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Bank One Exec Quits Amid Internal Probe

October 15, 2003

CHICAGO (AP) _ The head of the mutual fund unit at Bank One Corp. has resigned as part of several management changes made following allegations the company allowed improper trading, the bank said Wednesday.

Bank One chairman and CEO Jamie Dimon announced the actions in a note to employees and clients that was posted on an internal company Web site.

Dimon said an internal investigation found no evidence that Bank One or any of its employees had made illegal after-market trading arrangements. But he said the Canary Capital Management hedge fund, which is at the heart of a late-trading and market-timing scandal sweeping the mutual-fund industry, was given permission to trade the company’s 11 One Group funds ``more frequently than other customers″ _ an apparent reference to market timing.

``We regret that Canary was given special treatment,″ Dimon said. ``It should not have happened.″

Market timing, which aims to take advantage of short-term movements in stock prices with quick ``in and out″ trading of shares, violates the rules of most mutual fund companies. It can have a detrimental effect on the long-term shareholders for whom mutual funds are designed.

The scandal emerged earlier this year when New York Attorney General Eliot Spitzer subpoenaed dozens of mutual fund companies and a smaller number of hedge funds as part of an investigation into illegal trading he believes may have cost investors billions.

Last month, the hedge fund Canary Capital Management and its managers agreed to pay $30 million in restitution for profits generated from improper trading, plus a $10 million penalty to settle charges brought by Spitzer. The hedge fund neither admitted to nor denied wrongdoing in the settlement.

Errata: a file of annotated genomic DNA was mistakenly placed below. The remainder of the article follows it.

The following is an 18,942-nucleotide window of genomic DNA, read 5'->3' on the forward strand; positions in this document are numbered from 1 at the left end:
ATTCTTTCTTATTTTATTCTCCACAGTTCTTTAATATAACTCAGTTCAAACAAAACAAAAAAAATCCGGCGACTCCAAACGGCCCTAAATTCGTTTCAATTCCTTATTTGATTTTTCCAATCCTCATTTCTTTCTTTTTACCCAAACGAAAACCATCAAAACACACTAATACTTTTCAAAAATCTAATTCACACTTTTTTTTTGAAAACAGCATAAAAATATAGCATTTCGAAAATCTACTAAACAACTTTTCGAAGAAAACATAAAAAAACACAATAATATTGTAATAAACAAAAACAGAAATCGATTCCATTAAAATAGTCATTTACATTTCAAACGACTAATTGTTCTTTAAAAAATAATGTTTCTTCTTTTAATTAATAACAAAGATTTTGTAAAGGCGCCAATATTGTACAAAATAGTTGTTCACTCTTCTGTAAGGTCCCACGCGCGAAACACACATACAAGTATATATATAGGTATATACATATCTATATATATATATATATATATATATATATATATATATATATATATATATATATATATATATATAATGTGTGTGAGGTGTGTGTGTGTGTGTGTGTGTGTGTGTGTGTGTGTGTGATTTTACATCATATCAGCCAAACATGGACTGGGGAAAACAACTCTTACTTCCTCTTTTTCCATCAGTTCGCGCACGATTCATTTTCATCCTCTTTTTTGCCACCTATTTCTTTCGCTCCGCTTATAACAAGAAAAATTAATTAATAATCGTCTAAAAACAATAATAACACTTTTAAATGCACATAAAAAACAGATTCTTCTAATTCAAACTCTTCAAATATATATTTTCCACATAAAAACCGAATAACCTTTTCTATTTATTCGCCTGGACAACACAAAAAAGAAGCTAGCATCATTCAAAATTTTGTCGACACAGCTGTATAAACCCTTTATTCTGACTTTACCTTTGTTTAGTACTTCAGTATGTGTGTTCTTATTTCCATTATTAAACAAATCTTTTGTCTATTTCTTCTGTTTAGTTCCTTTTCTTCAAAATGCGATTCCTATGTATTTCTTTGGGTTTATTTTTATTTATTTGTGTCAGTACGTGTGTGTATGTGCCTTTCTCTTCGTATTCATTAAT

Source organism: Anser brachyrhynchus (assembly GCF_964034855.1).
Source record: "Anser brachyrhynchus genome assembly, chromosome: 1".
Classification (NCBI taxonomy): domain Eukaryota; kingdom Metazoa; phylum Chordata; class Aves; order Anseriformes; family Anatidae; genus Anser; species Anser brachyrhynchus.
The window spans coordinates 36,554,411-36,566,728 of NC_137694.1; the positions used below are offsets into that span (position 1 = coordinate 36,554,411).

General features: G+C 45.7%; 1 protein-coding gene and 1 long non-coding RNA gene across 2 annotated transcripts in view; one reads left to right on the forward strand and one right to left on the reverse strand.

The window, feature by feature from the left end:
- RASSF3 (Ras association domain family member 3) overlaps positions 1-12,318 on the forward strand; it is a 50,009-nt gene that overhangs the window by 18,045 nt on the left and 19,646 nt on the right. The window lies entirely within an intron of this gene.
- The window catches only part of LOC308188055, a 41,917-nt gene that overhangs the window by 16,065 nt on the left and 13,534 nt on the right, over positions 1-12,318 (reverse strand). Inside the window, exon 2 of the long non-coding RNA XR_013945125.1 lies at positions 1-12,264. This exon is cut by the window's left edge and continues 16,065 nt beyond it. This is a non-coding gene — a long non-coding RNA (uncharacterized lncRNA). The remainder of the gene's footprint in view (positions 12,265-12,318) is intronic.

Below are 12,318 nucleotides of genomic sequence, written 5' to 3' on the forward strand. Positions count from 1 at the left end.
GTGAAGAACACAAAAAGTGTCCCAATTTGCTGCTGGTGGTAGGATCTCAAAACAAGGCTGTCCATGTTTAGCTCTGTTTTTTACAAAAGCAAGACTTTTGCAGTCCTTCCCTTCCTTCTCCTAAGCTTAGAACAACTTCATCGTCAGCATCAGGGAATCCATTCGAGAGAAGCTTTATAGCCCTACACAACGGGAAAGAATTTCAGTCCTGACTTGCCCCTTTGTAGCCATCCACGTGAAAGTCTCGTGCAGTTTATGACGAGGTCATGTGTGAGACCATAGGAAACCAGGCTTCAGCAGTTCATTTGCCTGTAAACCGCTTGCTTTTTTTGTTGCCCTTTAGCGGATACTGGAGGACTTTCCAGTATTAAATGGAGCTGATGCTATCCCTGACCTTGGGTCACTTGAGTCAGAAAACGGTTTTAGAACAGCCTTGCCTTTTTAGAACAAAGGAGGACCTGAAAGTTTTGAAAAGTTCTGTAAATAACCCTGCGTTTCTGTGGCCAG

Spitzer alleged that Canary engaged in after-market trading and/or market timing with several mutual fund families, including One Group funds.

Dimon said Bank One will make full restitution to any One Group investors who are determined to have been financially harmed by the trading.

Two other investment funds pledged this month to make restitution. Bank of America Corp. said it will establish a restitution fund for shareholders of its Nations Funds who lost millions of dollars because of improper trading, and Janus Capital Group said it would return about $1 million in related fees.

The U.S. Securities and Exchange Commission has been investigating those named in Spitzer’s allegations.

At Bank One, Dave Kundert, 60, who heads the bank’s investment management group, was named to take over the mutual fund unit from Mark Beeson, 45. Dimon called it ``part of several changes″ in the senior management of the company’s investment management division.

The only other personnel action disclosed was that Norm Cook, an institutional managing director, will replace John AbuNassar as head of Institutional Asset Management.

Both moves are effective immediately, according to internal memorandums confirmed by Bank One spokesman Tom Kelly.

Bank One shares fell 10 cents to close at $41.60 on the New York Stock Exchange.




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